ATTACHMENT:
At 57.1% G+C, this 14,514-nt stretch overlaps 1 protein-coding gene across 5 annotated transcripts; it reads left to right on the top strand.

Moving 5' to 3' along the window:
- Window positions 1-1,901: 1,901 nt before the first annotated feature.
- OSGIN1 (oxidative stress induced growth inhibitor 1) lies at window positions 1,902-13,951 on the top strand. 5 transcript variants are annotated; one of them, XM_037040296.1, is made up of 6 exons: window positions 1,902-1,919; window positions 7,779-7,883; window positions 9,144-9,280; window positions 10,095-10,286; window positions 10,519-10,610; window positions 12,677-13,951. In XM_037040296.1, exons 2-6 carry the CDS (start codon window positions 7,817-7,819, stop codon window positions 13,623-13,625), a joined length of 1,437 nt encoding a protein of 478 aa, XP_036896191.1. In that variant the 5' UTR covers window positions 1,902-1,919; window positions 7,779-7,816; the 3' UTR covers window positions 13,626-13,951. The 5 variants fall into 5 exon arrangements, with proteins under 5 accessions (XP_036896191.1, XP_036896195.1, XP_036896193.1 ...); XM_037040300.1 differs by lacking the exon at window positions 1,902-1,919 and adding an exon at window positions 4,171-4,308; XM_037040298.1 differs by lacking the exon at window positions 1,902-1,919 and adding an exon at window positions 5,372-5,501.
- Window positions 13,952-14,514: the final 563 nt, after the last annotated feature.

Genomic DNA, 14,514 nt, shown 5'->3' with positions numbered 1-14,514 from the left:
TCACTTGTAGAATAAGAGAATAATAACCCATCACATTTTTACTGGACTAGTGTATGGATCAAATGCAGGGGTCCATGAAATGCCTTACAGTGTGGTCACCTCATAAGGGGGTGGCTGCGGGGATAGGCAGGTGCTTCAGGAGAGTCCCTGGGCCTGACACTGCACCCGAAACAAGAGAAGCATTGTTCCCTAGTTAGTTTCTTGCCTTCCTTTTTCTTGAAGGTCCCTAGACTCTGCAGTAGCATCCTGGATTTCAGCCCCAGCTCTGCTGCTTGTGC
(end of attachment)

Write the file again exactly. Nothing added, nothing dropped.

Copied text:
At 57.1% G+C, this 14,514-nt stretch overlaps 1 protein-coding gene across 5 annotated transcripts; it reads left to right on the top strand.

Moving 5' to 3' along the window:
- Window positions 1-1,901: 1,901 nt before the first annotated feature.
- OSGIN1 (oxidative stress induced growth inhibitor 1) lies at window positions 1,902-13,951 on the top strand. 5 transcript variants are annotated; one of them, XM_037040296.1, is made up of 6 exons: window positions 1,902-1,919; window positions 7,779-7,883; window positions 9,144-9,280; window positions 10,095-10,286; window positions 10,519-10,610; window positions 12,677-13,951. In XM_037040296.1, exons 2-6 carry the CDS (start codon window positions 7,817-7,819, stop codon window positions 13,623-13,625), a joined length of 1,437 nt encoding a protein of 478 aa, XP_036896191.1. In that variant the 5' UTR covers window positions 1,902-1,919; window positions 7,779-7,816; the 3' UTR covers window positions 13,626-13,951. The 5 variants fall into 5 exon arrangements, with proteins under 5 accessions (XP_036896191.1, XP_036896195.1, XP_036896193.1 ...); XM_037040300.1 differs by lacking the exon at window positions 1,902-1,919 and adding an exon at window positions 4,171-4,308; XM_037040298.1 differs by lacking the exon at window positions 1,902-1,919 and adding an exon at window positions 5,372-5,501.
- Window positions 13,952-14,514: the final 563 nt, after the last annotated feature.

Genomic DNA, 14,514 nt, shown 5'->3' with positions numbered 1-14,514 from the left:
TCACTTGTAGAATAAGAGAATAATAACCCATCACATTTTTACTGGACTAGTGTATGGATCAAATGCAGGGGTCCATGAAATGCCTTACAGTGTGGTCACCTCATAAGGGGGTGGCTGCGGGGATAGGCAGGTGCTTCAGGAGAGTCCCTGGGCCTGACACTGCACCCGAAACAAGAGAAGCATTGTTCCCTAGTTAGTTTCTTGCCTTCCTTTTTCTTGAAGGTCCCTAGACTCTGCAGTAGCATCCTGGATTTCAGCCCCAGCTCTGCTGCTTGTGC